In the IEEE 754-2008 standard (referred to as IEEE 754 henceforth), NaN (or "not a number") is a symbolic floating-point representation which is neither a signed infinity nor a finite number. In general, NaNs occur as the output of computations which are somehow "indeterminate," e.g., when attempting to compute quantities such as +infty+(-infty), 0×infty, or 0/0.

The use of NaN representations is a relatively new development. Traditionally, the computation of indeterminate quantities such as 0/0 or sqrt(-1) was treated as an unrecoverable error which caused a computation to halt. In practice, however, it sometimes makes sense for a computation to continue despite encountering such a scenario; in these situations, unnecessary halting can be avoided by specifying that the computation of expressions like 0/0 and sqrt(-1) output NaN rather than halting the program (Goldberg 1991).

Ostensibly, a NaN output should carry with it some degree of diagnostic information regarding the circumstances and/or operations which created it. The diagnostic information contained in a NaN is called its payload.

In IEEE 754, there are two distinct kinds of NaN representations, namely quiet NaN (or qNaN) and signaling NaN (or sNaN). Most operations within IEEE 754 propagate qNaNs without signaling exceptions while signaling an invalid operation exception when given an sNaN as input (IEEE Computer Society 2008).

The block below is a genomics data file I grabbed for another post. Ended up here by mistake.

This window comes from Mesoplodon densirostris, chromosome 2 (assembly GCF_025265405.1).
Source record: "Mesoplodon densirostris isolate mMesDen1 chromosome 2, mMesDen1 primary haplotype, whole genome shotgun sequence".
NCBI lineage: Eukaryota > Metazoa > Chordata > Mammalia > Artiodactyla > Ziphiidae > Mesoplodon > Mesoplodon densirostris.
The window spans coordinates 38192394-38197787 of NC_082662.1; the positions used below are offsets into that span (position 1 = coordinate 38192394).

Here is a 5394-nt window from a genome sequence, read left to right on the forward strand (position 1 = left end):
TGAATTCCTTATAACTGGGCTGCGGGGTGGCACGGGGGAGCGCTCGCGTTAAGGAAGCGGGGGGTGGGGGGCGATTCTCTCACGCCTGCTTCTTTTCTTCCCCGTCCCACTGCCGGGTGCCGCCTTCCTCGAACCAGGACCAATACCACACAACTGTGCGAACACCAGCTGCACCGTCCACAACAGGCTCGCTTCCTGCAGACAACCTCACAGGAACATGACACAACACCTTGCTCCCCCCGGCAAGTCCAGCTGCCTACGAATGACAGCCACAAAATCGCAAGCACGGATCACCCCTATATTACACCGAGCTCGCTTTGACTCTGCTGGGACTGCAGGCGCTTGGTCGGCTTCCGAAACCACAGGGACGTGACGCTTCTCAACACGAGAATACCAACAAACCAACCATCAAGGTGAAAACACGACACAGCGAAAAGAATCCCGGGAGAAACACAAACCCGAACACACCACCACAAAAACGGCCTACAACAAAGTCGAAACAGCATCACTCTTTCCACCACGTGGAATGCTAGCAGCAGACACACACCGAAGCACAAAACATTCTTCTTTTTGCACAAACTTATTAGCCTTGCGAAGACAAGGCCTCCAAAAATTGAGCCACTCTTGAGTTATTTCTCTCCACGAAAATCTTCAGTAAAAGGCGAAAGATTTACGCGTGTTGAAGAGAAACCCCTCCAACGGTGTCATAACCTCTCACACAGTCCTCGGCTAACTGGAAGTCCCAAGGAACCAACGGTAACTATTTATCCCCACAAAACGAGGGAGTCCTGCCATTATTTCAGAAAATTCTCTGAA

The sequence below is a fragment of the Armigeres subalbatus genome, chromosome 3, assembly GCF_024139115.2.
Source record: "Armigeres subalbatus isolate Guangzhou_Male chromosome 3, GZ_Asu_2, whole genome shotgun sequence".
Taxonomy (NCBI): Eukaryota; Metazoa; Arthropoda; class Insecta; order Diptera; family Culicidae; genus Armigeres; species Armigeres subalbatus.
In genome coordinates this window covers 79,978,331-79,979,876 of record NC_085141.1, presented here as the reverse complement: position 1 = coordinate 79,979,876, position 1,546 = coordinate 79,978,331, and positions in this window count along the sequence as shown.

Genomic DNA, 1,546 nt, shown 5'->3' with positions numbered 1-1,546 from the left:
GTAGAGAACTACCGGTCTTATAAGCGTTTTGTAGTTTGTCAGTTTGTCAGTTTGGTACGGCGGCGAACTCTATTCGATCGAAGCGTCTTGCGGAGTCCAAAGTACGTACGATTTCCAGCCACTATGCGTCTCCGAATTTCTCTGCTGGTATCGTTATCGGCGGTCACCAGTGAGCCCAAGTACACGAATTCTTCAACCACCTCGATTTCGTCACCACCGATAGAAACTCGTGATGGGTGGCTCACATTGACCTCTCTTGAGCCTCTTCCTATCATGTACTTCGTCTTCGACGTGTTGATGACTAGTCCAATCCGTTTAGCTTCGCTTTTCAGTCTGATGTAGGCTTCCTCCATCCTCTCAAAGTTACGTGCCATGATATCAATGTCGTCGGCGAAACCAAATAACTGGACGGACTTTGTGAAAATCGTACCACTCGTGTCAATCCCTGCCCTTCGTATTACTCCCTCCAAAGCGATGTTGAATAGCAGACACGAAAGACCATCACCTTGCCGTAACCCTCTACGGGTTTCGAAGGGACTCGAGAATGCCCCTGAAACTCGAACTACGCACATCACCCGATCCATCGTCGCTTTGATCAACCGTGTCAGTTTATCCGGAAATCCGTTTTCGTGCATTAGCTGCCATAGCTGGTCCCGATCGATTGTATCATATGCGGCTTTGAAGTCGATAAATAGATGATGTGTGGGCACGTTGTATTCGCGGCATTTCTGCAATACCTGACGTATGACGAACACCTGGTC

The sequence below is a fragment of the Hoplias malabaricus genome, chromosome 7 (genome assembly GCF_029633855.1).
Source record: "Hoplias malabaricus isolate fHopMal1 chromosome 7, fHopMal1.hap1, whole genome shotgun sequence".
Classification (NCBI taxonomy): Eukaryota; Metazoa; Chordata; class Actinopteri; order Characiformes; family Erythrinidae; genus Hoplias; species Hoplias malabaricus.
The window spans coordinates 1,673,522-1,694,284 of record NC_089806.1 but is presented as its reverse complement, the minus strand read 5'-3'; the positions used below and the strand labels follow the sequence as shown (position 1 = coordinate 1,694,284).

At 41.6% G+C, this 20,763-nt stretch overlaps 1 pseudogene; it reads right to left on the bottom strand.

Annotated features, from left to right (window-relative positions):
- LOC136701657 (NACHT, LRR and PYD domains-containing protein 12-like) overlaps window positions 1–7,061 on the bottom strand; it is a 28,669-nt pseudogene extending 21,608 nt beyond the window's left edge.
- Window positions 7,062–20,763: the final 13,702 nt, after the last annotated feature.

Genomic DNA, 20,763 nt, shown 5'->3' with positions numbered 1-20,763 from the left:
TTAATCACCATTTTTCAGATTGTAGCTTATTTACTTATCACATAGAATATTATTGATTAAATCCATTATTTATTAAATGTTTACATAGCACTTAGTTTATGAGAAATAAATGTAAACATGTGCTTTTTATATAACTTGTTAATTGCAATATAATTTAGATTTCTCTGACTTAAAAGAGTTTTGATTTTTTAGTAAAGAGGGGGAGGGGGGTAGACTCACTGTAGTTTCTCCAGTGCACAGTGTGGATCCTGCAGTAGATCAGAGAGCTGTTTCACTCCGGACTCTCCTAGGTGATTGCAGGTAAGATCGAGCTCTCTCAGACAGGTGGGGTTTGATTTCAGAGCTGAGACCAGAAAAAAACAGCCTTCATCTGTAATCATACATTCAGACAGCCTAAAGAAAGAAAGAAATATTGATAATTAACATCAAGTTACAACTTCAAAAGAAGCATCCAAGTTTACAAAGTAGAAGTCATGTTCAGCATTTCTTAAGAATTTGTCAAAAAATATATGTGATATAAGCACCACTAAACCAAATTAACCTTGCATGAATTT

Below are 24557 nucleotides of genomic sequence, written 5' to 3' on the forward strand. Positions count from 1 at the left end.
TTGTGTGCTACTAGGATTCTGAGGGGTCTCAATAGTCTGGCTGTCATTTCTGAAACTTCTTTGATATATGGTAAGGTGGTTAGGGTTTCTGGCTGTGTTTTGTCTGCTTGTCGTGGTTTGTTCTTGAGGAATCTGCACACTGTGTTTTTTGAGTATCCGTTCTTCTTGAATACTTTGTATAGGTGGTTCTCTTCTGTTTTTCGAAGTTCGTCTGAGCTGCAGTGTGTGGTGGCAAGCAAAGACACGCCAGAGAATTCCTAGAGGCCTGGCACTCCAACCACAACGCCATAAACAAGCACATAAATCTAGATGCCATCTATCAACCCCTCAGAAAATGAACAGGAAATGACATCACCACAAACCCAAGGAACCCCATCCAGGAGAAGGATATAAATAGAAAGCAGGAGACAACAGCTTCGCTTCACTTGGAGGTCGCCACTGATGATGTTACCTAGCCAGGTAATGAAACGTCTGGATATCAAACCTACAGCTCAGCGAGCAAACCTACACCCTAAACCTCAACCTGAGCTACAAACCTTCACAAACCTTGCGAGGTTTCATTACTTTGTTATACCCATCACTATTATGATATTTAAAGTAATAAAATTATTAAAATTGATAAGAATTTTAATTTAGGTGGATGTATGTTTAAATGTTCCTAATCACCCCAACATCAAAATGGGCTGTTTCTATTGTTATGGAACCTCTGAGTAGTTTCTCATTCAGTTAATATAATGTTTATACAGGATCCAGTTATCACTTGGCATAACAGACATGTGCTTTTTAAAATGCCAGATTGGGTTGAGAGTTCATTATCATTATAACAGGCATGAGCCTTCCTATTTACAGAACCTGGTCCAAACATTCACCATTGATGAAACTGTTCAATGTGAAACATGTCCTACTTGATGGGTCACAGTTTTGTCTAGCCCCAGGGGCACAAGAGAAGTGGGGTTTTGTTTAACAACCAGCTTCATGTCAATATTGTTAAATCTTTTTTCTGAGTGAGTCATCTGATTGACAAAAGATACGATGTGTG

See also

Arithmetic, Biased Exponent, Floating-Point Algebra, Floating-Point Arithmetic, Floating-Point Exponent, Floating-Point Normal Number, Floating-Point Number, Floating-Point Preferred Exponent, Floating-Point Quantum, Floating-Point Representation, IEEE 754-2008, Interval Arithmetic, NaN Payload, Quiet NaN, Signaling NaN, Significand, Subnormal Number

This entry contributed by Christopher Stover

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Goldberg, D. "What Every Computer Scientist Should Know About Floating-Point Arithmetic." ACM Comput. Surv. 23, 5-48, March 1991. Computer Society. "IEEE Standard for Floating-Point Arithmetic: IEEE Std 754-2008 (Revision of IEEE Std 754-1985)." 2008.

Cite this as:

Stover, Christopher. "NaN." From MathWorld--A Wolfram Web Resource, created by Eric W. Weisstein.

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